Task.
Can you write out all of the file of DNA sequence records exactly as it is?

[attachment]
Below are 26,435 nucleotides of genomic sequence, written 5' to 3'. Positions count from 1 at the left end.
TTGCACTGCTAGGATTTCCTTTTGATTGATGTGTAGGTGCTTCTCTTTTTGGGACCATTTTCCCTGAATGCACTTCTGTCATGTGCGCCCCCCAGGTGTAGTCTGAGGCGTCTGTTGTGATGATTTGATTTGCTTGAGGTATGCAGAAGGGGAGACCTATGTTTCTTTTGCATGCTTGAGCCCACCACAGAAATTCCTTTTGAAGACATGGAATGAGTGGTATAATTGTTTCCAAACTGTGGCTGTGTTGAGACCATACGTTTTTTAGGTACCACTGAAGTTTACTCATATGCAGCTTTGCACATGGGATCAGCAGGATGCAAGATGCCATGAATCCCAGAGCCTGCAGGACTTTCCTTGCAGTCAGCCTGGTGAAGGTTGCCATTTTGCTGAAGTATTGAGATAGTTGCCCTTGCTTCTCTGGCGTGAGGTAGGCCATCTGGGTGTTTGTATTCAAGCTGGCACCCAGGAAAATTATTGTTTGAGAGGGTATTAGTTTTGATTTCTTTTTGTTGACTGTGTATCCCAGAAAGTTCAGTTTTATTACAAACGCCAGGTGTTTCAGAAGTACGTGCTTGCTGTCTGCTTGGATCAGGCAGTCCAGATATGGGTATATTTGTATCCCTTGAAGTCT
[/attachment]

Below are 26,435 nucleotides of genomic sequence, written 5' to 3'. Positions count from 1 at the left end.
TTGCACTGCTAGGATTTCCTTTTGATTGATGTGTAGGTGCTTCTCTTTTTGGGACCATTTTCCCTGAATGCACTTCTGTCATGTGCGCCCCCCAGGTGTAGTCTGAGGCGTCTGTTGTGATGATTTGATTTGCTTGAGGTATGCAGAAGGGGAGACCTATGTTTCTTTTGCATGCTTGAGCCCACCACAGAAATTCCTTTTGAAGACATGGAATGAGTGGTATAATTGTTTCCAAACTGTGGCTGTGTTGAGACCATACGTTTTTTAGGTACCACTGAAGTTTACTCATATGCAGCTTTGCACATGGGATCAGCAGGATGCAAGATGCCATGAATCCCAGAGCCTGCAGGACTTTCCTTGCAGTCAGCCTGGTGAAGGTTGCCATTTTGCTGAAGTATTGAGATAGTTGCCCTTGCTTCTCTGGCGTGAGGTAGGCCATCTGGGTGTTTGTATTCAAGCTGGCACCCAGGAAAATTATTGTTTGAGAGGGTATTAGTTTTGATTTCTTTTTGTTGACTGTGTATCCCAGAAAGTTCAGTTTTATTACAAACGCCAGGTGTTTCAGAAGTACGTGCTTGCTGTCTGCTTGGATCAGGCAGTCCAGATATGGGTATATTTGTATCCCTTGAAGTCT